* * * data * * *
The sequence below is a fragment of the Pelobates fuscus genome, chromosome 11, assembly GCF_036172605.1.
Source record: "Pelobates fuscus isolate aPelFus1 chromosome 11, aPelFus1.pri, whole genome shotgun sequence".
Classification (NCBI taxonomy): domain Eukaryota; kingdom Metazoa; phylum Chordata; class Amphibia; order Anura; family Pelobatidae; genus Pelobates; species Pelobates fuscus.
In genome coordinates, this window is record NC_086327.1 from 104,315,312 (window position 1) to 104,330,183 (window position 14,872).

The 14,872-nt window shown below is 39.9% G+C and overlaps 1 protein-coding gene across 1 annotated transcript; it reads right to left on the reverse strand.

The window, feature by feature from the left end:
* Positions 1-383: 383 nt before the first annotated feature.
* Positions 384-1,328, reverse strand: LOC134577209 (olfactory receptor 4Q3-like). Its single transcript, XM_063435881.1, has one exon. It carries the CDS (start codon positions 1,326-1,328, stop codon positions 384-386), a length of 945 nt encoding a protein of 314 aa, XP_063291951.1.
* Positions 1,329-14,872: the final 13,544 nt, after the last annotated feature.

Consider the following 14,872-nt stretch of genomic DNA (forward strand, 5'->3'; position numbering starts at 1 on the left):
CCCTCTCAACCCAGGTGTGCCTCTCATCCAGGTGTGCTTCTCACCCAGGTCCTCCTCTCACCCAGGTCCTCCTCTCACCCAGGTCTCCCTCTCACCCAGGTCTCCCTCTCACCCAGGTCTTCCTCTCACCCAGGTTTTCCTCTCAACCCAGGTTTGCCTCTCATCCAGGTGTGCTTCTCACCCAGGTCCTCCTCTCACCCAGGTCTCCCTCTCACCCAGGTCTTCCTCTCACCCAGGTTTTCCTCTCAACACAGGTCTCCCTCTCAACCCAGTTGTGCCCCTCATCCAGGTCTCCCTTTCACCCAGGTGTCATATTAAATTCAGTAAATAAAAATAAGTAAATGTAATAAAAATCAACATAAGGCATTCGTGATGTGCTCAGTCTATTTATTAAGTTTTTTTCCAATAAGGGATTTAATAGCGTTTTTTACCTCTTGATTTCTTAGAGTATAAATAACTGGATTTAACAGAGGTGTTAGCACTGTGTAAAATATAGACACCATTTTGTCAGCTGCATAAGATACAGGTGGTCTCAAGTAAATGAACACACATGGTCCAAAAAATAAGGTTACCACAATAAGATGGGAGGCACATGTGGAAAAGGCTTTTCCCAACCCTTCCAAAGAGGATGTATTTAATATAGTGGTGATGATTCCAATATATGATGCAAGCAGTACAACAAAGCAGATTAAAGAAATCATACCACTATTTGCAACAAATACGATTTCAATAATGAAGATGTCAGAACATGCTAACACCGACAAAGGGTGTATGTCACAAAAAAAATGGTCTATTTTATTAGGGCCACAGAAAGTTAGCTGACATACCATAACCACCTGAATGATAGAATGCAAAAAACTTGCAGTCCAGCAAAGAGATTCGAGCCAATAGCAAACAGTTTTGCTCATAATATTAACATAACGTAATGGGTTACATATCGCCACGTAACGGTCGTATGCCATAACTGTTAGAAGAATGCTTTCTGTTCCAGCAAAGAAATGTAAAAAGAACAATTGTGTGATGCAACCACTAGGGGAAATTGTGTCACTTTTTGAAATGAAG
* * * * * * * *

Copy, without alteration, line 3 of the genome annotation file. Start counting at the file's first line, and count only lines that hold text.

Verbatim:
Classification (NCBI taxonomy): domain Eukaryota; kingdom Metazoa; phylum Chordata; class Amphibia; order Anura; family Pelobatidae; genus Pelobates; species Pelobates fuscus.